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Source/Receiver Methodology

To understand the process of identifying potential I & I sites, FloCis has developed a concept that considers the characteristics of the clear water drainage system and potential entry points into either sanitary mains, manholes or service laterals.  This clear water “source” can drain into sanitary pipes – the “receivers”, through an “interface” such as direct connect pipes or soils that surround sanitary structures. Thus the name, “Source, Interface, Receiver”, or Source/Receiver for short. Identifying a source’s origins and ground water flow patterns determined by the watershed, storm collection system, and where it is being received within a sanitary collection system will enhance the investigation process and allows the utility to separate these two flows.

Source waters, precipitation or snow melts, can reach the receiver asset by percolating through interface soils from a variety of sources: storm water systems, temporary ponding, or directly from gutters, sump pumps or foundation drains.   As these water sources find a path of least resistance, the interface will begin to react to the intrusion.   These sources often make their way through the watershed unseen but their presence will begin to manifest as they flow to the trenches where sanitary structures are buried.

Receivers of direct or watershed flows are assets in a sanitary sewer system that were never designed to resist clear water intrusion. Also, improper connections or cracked pipes in a sanitary system are common receivers of unintended flows.   Areas where storm and sanitary assets are in close proximity of each other are often prime places of intrusion.  These are more specifically described as piping, parallel-runs, cross-overs, and cross-unders.   During wet weather, as receivers pass the excess flow through the sanitary system, the wet weather loading can contribute to SSOs, I &I, and added stress to a treatment plant.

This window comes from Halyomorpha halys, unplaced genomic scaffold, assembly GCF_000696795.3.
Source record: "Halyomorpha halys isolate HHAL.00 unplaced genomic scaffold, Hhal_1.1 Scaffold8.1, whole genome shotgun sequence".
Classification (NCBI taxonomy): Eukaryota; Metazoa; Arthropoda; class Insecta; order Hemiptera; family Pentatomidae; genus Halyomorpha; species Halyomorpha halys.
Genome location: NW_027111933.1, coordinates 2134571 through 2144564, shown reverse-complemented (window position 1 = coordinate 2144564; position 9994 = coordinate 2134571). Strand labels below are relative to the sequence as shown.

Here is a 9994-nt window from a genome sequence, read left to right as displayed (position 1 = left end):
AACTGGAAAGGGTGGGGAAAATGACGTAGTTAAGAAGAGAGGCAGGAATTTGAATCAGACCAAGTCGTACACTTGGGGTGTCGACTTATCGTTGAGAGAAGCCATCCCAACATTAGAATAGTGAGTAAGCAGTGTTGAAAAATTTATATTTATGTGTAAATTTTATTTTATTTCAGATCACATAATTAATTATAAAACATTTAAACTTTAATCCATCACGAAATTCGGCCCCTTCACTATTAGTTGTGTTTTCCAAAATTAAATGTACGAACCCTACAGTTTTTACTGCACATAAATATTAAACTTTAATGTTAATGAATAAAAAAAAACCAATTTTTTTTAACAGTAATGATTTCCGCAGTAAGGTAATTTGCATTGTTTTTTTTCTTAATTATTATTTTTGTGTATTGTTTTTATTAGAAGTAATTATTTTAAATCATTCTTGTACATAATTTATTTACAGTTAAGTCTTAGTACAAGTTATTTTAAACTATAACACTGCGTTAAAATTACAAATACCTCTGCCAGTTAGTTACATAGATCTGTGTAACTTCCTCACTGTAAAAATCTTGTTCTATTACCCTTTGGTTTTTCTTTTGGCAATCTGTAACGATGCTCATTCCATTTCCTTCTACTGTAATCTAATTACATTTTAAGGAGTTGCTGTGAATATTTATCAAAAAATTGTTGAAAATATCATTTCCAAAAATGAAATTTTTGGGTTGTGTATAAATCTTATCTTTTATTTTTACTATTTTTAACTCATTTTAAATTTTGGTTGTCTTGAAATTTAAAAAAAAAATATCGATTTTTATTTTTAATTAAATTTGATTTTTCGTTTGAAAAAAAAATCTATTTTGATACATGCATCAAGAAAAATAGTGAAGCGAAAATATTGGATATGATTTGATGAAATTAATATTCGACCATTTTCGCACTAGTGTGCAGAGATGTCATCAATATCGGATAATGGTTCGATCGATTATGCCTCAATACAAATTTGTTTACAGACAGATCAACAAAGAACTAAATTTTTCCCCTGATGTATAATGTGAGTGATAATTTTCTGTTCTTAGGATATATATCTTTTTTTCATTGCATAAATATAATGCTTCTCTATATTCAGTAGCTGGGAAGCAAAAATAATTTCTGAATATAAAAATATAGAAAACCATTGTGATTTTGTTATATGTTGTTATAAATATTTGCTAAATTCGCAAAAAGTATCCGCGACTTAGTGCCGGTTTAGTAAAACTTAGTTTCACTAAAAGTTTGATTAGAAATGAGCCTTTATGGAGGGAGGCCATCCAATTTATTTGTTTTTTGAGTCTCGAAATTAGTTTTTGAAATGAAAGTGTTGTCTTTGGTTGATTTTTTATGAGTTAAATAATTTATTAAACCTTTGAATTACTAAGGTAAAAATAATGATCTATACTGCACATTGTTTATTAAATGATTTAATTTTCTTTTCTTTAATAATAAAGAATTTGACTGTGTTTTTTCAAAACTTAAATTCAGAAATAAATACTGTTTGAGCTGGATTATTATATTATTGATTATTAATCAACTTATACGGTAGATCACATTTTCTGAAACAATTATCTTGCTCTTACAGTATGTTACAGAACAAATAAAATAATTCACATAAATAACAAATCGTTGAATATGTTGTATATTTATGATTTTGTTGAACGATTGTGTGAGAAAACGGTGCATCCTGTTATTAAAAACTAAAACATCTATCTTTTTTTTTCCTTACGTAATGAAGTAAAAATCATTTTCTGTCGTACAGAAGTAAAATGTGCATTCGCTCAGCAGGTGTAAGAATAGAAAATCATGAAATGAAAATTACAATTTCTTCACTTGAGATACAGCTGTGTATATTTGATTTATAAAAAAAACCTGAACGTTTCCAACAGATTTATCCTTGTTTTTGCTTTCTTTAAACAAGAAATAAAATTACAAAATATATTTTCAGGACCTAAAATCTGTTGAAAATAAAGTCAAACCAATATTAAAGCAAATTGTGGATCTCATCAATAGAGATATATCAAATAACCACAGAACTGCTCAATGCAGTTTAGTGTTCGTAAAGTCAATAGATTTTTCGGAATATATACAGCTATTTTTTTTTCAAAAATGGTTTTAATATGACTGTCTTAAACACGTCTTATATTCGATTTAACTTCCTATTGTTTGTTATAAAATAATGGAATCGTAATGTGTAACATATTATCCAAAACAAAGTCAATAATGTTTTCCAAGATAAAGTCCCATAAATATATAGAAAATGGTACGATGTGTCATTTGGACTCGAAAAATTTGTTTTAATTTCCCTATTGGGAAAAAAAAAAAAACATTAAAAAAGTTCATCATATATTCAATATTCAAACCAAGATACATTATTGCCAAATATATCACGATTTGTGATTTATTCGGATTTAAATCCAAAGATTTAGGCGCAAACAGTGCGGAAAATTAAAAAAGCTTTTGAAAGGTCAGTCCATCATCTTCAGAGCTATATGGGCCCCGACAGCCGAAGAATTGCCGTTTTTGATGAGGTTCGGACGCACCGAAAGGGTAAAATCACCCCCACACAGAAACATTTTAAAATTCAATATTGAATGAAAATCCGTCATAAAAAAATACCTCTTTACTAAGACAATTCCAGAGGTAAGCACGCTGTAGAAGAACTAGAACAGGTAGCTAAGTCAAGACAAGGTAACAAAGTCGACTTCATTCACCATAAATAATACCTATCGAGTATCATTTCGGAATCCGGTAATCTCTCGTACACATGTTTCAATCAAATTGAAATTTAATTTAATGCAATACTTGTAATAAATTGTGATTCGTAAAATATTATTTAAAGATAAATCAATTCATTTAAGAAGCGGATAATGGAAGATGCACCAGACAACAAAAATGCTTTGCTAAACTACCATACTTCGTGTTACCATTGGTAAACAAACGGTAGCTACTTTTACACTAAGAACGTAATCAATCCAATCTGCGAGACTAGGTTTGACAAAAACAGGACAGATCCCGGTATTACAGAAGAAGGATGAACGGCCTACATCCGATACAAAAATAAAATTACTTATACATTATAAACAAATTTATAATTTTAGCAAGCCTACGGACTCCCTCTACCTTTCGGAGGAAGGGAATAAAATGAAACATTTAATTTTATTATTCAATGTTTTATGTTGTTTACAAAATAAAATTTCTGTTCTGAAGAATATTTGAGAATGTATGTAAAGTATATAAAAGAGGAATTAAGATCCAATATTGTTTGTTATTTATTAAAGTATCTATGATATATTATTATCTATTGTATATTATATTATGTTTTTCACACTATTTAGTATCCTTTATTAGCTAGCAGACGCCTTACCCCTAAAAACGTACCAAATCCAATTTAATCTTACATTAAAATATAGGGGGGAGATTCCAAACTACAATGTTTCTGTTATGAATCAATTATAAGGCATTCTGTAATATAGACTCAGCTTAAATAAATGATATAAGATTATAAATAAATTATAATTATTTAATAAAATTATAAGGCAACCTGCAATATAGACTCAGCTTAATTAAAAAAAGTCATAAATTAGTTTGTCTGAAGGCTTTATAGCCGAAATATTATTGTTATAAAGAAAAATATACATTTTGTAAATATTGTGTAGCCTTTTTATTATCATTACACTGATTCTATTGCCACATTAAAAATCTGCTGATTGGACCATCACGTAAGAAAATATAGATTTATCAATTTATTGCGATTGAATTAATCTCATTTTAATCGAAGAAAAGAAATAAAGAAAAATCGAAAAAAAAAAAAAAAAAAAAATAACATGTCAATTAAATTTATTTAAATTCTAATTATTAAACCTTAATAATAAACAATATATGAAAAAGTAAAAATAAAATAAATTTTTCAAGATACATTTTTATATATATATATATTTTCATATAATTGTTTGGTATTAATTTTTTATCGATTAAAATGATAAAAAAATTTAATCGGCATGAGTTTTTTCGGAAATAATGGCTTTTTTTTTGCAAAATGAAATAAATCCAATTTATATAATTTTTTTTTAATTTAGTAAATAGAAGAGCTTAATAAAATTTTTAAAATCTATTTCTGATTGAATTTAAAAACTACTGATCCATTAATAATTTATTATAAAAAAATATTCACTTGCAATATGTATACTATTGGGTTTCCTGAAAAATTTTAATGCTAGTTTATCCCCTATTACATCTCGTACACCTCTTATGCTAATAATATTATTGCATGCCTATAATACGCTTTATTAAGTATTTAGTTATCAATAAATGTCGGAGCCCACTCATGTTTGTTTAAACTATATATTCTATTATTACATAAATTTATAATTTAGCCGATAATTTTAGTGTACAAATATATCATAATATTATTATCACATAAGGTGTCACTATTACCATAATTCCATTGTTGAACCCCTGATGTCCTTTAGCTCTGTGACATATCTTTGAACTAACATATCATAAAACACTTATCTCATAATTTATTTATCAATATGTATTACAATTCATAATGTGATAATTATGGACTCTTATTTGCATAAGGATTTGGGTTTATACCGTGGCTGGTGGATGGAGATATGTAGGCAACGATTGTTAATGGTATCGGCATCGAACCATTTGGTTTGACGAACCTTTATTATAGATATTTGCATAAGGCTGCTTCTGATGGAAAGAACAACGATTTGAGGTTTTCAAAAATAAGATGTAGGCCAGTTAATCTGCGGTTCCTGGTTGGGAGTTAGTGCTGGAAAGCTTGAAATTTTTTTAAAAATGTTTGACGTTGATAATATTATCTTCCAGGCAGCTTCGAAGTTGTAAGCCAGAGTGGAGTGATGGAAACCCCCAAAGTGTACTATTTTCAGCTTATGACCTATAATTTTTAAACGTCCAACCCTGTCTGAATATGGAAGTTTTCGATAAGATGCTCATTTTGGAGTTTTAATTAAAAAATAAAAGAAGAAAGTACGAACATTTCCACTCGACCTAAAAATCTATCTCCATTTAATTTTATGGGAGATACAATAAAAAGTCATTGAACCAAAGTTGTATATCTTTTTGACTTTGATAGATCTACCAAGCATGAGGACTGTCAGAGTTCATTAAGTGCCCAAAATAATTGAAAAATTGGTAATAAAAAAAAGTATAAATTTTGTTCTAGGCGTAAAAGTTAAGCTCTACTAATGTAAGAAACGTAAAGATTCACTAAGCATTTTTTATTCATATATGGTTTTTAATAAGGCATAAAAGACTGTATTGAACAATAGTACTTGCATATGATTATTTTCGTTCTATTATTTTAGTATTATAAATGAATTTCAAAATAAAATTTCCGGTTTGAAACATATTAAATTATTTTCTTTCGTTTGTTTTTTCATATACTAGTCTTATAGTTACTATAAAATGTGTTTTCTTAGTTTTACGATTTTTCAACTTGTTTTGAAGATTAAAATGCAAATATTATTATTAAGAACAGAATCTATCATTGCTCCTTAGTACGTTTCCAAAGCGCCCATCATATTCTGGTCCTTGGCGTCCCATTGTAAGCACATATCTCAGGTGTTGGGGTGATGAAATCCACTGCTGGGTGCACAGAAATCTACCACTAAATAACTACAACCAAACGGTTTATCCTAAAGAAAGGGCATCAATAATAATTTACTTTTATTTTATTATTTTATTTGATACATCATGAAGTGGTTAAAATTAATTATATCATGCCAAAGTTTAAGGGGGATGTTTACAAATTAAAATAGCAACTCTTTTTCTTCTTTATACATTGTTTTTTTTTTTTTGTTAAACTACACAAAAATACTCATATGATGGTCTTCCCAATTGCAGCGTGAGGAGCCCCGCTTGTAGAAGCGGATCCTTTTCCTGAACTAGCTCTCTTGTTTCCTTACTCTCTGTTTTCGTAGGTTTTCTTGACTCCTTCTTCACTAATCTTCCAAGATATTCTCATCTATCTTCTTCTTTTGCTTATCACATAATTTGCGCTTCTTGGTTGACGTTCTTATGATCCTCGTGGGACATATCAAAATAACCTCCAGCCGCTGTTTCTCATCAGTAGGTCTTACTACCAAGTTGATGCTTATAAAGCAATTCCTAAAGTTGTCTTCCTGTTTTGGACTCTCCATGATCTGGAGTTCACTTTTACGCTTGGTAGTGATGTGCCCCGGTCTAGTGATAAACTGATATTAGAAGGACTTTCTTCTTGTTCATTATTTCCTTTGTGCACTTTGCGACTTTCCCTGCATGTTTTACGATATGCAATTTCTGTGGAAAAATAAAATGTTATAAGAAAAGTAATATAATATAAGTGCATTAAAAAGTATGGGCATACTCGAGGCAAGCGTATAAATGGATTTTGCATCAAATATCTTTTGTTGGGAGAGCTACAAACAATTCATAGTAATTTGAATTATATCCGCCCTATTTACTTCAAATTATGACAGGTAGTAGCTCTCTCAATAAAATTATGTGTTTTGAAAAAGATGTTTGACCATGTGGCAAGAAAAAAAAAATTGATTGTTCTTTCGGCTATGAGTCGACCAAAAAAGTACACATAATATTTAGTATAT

Over time, as physical evidence begins to indicate infrastructure problems, within either the sanitary or storm systems, the initiation of a preventive maintenance program is crucial.  The Source/Receiver concept combined with asset inspections can help determine what areas of a system require immediate attention, as well as then developing a schedule for proactive maintenance.   Repairs can be prioritized to ensure that cost-effective decisions are made to prevent more severe problems from occurring.  It has been shown that preventative maintenance is less expensive than reactive maintenance. 

 FloCis has developed tools that measure, analyze and view flow patterns within an infrastructure, documenting a system’s behavior that are indicators of ground water intrusion.   These tools utilize the Source/Receiver concept to locate potential I&I sites so that the entire sanitary collection system does not require the same level of inspection. Working with these tools will allow decision-makers to:


These are steps that should be implemented to help ensure flow efficiency, address deterioration and mitigate I & I. Knowing the conditions that contribute to how a collection system behaves supports a preventative maintenance program needed to achieve long-term asset sustainability.